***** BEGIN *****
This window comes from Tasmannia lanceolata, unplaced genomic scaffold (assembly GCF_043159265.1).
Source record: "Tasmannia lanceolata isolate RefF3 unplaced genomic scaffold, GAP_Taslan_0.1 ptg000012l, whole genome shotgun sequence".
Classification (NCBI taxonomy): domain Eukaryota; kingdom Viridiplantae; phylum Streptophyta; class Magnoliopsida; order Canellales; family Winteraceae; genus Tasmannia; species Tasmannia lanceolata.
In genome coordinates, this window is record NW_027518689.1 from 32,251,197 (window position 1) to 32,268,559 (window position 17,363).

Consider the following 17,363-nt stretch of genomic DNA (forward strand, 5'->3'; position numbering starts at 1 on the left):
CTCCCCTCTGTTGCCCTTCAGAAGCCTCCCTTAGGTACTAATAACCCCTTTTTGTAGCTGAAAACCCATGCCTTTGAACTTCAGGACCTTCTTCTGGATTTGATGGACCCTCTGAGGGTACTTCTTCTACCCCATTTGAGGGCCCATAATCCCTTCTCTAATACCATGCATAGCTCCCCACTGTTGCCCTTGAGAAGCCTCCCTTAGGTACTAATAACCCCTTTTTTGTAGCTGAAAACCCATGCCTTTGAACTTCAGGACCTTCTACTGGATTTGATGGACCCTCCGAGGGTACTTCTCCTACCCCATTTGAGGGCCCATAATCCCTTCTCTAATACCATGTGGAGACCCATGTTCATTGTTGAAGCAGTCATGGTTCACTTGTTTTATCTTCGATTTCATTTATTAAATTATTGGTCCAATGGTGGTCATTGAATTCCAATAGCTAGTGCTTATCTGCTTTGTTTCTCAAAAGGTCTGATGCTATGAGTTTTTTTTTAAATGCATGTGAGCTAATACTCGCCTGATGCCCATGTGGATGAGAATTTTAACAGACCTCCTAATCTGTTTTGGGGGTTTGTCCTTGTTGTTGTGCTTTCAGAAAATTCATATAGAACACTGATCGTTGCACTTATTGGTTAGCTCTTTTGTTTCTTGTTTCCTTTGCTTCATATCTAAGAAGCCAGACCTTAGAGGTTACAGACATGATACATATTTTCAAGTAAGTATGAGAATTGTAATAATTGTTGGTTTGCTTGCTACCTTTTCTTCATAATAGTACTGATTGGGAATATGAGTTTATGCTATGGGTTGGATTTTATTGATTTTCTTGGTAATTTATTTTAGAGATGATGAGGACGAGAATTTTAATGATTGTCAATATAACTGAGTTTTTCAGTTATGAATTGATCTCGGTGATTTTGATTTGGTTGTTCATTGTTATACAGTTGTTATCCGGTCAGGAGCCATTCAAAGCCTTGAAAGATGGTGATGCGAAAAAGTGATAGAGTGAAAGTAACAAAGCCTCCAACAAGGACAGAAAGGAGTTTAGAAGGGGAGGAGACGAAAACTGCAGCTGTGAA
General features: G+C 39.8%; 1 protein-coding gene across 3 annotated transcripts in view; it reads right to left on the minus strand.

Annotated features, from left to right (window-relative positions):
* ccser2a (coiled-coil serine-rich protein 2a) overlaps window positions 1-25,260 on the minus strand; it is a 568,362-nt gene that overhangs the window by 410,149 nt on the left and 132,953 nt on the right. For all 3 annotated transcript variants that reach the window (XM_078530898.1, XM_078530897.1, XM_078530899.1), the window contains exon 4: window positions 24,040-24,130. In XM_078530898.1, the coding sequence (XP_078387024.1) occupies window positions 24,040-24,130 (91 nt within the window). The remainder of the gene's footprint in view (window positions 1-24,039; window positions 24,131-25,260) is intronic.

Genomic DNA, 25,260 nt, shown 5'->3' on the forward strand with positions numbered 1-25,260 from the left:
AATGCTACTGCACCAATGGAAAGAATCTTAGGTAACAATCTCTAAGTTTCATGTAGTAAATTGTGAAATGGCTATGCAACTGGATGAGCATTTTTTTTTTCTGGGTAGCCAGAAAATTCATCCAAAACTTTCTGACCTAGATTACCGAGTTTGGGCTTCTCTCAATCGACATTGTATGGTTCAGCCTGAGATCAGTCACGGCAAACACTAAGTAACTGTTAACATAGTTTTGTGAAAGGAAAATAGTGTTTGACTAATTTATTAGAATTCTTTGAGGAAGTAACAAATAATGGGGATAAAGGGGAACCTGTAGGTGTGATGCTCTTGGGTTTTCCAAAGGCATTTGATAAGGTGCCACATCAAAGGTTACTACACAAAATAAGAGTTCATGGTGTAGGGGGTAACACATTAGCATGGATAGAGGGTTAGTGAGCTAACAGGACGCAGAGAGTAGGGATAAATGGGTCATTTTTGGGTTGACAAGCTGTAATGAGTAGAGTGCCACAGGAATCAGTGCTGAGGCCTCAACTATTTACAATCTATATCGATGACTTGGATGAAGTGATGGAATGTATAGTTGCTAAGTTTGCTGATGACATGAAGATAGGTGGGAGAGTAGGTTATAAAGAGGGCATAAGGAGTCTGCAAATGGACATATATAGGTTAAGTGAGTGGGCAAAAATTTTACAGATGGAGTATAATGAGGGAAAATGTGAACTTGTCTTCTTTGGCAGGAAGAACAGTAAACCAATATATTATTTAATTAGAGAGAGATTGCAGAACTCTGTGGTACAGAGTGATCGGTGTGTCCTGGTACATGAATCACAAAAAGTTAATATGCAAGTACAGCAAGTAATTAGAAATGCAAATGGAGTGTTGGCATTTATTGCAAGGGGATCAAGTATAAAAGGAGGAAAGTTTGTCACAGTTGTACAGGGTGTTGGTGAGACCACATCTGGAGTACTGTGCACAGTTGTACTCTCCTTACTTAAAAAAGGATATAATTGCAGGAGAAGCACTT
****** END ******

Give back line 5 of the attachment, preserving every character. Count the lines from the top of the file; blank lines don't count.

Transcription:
Consider the following 17,363-nt stretch of genomic DNA (forward strand, 5'->3'; position numbering starts at 1 on the left):